Lady Hartopp "affected retirement to such a degree," that Watts, when he preached her funeral sermon, stated, "it would have positioned her in a wrong mild to have drawn out her virtues at duration, and set them to public view." He therefore most effective interspersed a few hints of her eminent piety, as the textual content and argument led him into them. Sir John, who survived his girl ten years, and lived to the nice age of eighty-five, was once a person of sterling price. He used to be thrice, in Charles the Second's reign, returned to parliament for the county of Leicestershire. By him it used to be that a lot of Owen's sermons were preserved, and from him most of the materials for a existence of Owen ... have been obtained: the sermons he had written down in brief hand, consistent with his constant follow; "by which means," says Dr. Watts, "he incessantly entertained his circle of relatives within the evening worship, at the Lord's day, with very good discourses, copied from the lips of some of the greatest preachers of the ultimate age." On his death, Watts preached the only funeral sermon which he ever concluded with a definite and particular persona of the deceased. We are there informed, that "regardless that he knew what was because of his high quality in this global, but he affected none of the grandeur of life, however day by day practiced condescension and love, and secured the respect of all without assuming a superior air; ... his dialog was once pious and learned, ingenious and instructive; ... the Book of God was once his chief study and his divinest pleasure. His Bible lay prior to him night time and day; and he was once well familiar with the writers that defined it highest ... His doors were ever open, and his carriage all the time pleasant and courteous, to the ministers of the gospel, though they have been prominent amongst themselves by way of names of different parties, for he loved all that liked our Lord Jesus Christ in sincerity."
In this circle of relatives Mr. Watts used to be luckily positioned and diligently hired; and it used to be for the use of his pupil that he first drew up those rudiments which, at the repeated importunities of Mr. John Eames, essentially the most discovered of his pals, he afterwards enlarged and published, beneath the title of Logic, or the Right Use of Reason...
In 1698, the year of his first look within the pulpit, he was once selected assistant to Dr. Isaac Chauncy, pastor of the Independent church, then assembly in Mark Lane; and in January, 1701-2 he authorized the invitation to prevail Dr. Chauncy within the pastoral workplace. That this acceptance was once reluctantly given, and compelled from him most effective through a way of duty, appears by the phrases through which it was expressed:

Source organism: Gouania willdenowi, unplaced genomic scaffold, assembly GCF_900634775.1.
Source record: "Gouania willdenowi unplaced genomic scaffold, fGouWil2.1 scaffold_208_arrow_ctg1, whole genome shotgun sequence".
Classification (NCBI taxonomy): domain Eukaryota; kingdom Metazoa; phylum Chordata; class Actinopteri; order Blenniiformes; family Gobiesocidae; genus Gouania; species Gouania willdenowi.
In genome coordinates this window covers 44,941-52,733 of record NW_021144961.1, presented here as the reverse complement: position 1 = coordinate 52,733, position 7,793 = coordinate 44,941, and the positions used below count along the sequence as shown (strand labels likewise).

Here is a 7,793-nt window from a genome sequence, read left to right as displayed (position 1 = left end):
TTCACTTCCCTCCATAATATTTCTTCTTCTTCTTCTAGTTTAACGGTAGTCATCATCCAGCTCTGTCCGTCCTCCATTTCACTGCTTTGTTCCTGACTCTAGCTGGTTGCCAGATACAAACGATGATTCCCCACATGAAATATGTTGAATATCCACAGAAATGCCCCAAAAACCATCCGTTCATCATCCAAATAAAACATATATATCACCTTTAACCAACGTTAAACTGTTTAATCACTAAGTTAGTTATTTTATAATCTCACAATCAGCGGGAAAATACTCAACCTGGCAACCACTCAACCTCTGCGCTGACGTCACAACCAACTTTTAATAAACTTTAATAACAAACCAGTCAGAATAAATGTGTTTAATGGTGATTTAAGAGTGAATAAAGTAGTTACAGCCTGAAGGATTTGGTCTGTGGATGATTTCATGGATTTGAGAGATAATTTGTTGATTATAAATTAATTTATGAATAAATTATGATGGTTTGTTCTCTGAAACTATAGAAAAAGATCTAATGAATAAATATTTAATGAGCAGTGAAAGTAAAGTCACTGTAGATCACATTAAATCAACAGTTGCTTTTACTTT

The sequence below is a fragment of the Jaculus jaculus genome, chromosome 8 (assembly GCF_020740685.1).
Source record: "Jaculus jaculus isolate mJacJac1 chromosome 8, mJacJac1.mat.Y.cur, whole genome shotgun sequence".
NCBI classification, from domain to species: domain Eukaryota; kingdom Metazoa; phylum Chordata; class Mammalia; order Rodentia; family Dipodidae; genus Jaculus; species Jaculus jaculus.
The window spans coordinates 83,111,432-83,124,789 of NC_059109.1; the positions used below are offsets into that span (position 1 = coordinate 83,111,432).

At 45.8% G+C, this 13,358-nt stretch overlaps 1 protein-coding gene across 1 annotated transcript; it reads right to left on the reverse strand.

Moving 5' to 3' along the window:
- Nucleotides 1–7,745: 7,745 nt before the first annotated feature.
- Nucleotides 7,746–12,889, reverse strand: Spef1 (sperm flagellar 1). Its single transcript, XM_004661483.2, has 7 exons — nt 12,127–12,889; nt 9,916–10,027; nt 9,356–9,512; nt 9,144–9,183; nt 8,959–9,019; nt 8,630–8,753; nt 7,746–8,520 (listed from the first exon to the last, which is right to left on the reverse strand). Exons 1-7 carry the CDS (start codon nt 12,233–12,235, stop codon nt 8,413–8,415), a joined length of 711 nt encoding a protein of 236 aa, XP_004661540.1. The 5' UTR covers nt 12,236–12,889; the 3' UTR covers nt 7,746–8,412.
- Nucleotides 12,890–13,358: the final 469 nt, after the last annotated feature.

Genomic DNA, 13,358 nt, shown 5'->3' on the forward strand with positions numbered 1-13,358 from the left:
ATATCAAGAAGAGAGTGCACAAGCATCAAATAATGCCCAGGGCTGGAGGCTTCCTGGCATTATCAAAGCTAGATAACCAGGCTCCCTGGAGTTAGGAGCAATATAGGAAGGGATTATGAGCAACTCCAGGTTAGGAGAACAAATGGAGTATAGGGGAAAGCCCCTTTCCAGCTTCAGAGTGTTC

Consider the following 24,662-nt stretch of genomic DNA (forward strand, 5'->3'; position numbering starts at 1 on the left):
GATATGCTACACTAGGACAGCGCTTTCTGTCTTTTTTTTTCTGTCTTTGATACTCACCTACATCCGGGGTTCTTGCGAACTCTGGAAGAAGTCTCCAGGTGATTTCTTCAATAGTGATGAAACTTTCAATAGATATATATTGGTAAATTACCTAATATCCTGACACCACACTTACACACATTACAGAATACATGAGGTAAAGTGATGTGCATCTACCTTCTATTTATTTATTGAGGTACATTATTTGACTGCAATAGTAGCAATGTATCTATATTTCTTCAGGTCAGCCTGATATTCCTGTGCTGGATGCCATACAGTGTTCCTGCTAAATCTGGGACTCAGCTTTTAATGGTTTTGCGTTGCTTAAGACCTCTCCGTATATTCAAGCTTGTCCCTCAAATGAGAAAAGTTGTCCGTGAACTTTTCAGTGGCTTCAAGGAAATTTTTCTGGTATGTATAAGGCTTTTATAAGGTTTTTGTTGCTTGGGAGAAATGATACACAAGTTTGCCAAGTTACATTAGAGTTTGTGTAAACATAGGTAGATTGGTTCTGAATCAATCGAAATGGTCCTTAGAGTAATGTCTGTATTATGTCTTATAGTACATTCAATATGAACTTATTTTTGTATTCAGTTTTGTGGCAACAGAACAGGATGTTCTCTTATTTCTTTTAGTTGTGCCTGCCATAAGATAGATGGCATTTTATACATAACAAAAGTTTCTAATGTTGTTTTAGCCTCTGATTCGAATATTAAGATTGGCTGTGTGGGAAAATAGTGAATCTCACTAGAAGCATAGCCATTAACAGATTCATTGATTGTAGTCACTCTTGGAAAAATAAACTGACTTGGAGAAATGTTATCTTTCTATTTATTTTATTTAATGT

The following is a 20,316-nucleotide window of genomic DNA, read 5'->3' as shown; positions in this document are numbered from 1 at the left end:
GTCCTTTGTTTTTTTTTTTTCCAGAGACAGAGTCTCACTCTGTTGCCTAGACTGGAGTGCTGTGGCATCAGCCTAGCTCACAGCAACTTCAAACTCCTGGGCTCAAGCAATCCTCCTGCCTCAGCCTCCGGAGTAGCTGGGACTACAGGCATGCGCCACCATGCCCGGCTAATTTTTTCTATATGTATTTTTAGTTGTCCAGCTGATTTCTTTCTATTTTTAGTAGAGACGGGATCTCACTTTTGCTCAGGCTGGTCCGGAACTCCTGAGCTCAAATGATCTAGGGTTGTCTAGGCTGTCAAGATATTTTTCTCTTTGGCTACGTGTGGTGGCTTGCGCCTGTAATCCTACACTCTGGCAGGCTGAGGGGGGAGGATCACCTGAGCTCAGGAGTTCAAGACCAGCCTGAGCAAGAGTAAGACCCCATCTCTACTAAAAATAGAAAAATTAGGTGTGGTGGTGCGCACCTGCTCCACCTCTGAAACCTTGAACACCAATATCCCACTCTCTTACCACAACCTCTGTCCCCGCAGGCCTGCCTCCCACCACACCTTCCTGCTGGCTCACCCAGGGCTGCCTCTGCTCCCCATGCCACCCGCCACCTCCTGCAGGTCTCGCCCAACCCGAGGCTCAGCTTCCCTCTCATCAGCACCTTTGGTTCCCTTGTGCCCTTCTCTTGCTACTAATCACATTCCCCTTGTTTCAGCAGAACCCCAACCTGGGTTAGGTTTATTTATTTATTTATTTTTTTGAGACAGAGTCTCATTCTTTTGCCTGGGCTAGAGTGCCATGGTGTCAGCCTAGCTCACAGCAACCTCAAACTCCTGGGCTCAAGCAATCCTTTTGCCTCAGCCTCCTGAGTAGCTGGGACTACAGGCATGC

"Brethren,"You know the consistent aversion I have needed to any proposals of a pastoral administrative center, for those 3 years. You know additionally that since you will have given me an unanimous name thereto, I have proposed several methods in your agreement with out me; however your selection and your affections looked to be still unmoved. I have objected my very own indisposition of body; and I have pointed to 3 divines, members of this church, whose gifts would possibly render them more right kind for instructors, and their age for presidency. These issues I've urged until I've provoked you to sorrow and tears, and until I personally have been nearly ashamed. But your perseverance on your choice, your consistent occupation of edification by way of my ministry, the nice chance you display me of building up this well-known and decayed church of Christ, and your prevailing fears of its dissolution if I refuse, have given me floor to imagine that the voice of this church is the voice of Christ. And to reply to this name I've no longer consulted with flesh and blood; I have laid aside the thoughts of myself to serve the hobby of our Lord. I surrender my own ease on your spiritual benefit and your increase. I put up my inclination to my duty; and in hopes of being made an device to building up this ancient church, I go back this solemn resolution for your name, — That with a great sense of my own incapacity in thoughts and body to discharge the duties of so sacred an administrative center, I do, in the power of Christ, undertaking upon it; and in His name I accept your call, promising, in the presence of God and his saints, my utmost diligence in all of the duties of a pastor, so far as God shall enlighten and enhance me. And I go away that promise in the hands of Christ our Mediator, to see it performed by way of me unto you, thru the help of his grace and Spirit."